In 1966 Mrs. Tramutola, joined by her husband Fred N. Tramutola, filed her complaint in the Superior Court against Dr. Bortone, the Estate of Dr. Elwood and the Pollak Hospital, along with others not material here. She charged them with negligence resulting in her injury and sought compensatory damages. During the trial she testified extensively as to her medical history and her continuing pain. Dr. David Graubard, her medical expert, expressed the opinion that the needle was causing the pain. He testified, as noted by the Appellate Division (118 N.J. Super. at 510-511), that the x-rays taken at Pollak Hospital following the operation revealed that the front portion of a surgical needle used for suturing was located in the vicinity of the right bronchus in the hilar region, that the needle had become encapsulated by scar tissue, causing the surrounding tissue to become rigid, and that when Mrs. Tramutola made certain movements of her body, the rigid tissue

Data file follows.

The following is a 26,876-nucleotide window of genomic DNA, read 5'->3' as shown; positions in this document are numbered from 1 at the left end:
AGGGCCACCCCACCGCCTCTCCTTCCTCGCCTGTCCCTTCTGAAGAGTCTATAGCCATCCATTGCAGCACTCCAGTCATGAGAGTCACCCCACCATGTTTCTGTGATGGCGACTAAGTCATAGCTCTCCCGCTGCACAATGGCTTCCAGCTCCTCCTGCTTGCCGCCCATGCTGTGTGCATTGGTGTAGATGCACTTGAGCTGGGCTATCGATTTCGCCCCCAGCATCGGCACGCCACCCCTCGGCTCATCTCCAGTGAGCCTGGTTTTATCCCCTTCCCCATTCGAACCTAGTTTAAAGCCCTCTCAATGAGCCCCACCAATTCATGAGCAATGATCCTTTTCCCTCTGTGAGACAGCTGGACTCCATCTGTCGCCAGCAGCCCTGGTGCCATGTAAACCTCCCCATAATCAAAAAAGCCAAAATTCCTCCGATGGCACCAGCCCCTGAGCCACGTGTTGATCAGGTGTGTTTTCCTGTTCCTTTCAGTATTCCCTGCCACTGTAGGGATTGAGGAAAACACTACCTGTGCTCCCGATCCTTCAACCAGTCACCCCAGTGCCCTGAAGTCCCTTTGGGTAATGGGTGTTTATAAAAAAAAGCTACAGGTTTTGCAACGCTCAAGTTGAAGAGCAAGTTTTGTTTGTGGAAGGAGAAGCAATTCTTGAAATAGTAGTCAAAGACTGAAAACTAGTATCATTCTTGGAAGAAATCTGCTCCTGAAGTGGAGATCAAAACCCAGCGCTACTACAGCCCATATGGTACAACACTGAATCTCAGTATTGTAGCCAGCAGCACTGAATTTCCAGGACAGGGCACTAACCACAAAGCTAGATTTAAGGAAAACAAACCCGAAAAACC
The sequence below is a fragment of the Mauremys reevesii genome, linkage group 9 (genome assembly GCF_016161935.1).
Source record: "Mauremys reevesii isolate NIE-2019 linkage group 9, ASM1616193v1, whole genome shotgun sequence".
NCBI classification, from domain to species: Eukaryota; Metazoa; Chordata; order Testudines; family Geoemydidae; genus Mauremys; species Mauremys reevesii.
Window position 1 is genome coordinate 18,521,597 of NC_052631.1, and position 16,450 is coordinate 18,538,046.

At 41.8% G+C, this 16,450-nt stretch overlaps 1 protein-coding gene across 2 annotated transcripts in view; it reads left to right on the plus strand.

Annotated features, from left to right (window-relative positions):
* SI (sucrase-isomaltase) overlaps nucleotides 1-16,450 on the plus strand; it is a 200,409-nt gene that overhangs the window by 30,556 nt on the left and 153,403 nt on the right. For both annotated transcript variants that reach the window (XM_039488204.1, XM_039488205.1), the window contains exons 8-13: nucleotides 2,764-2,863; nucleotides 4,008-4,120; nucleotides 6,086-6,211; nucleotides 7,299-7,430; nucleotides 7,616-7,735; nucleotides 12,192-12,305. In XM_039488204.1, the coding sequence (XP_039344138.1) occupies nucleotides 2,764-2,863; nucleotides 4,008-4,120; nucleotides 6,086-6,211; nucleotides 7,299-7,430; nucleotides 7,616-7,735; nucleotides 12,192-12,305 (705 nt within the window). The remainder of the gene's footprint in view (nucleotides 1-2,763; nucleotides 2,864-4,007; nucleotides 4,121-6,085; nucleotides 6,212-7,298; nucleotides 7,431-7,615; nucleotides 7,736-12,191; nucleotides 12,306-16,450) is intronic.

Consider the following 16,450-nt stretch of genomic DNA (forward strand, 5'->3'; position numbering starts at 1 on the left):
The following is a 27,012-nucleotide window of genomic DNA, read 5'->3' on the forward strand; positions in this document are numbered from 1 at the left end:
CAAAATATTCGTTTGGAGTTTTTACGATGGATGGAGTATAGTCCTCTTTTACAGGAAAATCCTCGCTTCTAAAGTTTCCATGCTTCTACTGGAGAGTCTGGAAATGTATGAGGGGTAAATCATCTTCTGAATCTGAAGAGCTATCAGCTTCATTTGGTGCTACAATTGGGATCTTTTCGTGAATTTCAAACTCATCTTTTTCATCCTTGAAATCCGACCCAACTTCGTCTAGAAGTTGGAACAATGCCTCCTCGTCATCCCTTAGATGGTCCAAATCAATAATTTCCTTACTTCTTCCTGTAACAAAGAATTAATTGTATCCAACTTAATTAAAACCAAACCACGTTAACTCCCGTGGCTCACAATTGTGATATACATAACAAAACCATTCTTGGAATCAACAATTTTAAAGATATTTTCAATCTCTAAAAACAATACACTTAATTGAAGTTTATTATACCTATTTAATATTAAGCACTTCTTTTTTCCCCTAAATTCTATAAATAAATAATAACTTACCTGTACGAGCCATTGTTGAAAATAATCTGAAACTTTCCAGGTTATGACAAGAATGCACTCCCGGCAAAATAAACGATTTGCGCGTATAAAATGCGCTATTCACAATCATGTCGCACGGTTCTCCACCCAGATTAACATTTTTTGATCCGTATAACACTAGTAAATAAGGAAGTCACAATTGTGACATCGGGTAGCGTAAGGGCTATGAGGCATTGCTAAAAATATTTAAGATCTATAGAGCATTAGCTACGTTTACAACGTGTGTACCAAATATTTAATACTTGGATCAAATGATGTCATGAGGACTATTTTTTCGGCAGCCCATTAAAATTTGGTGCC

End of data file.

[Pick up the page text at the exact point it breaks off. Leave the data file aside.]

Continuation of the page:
produced a pulling sensation on other organs in the area, causing pain. Dr. Lawrence I. Kaplan, a licensed physician specializing in psychiatry and neurology, also testified on Mrs. Tramutola's behalf. He was permitted, above objection, to state the medical history given to him. He expressed the opinion that she was suffering from "a chronic anxiety and depressive reaction, which is an emotional reaction and a mood disturbance related to the difficulties which she had following this operation, particularly to the knowledge, the awareness of a retained metallic fragment and the prospect, although not a certain one, of a potential surgical procedure in the future." See 118 N.J. Super. at 514.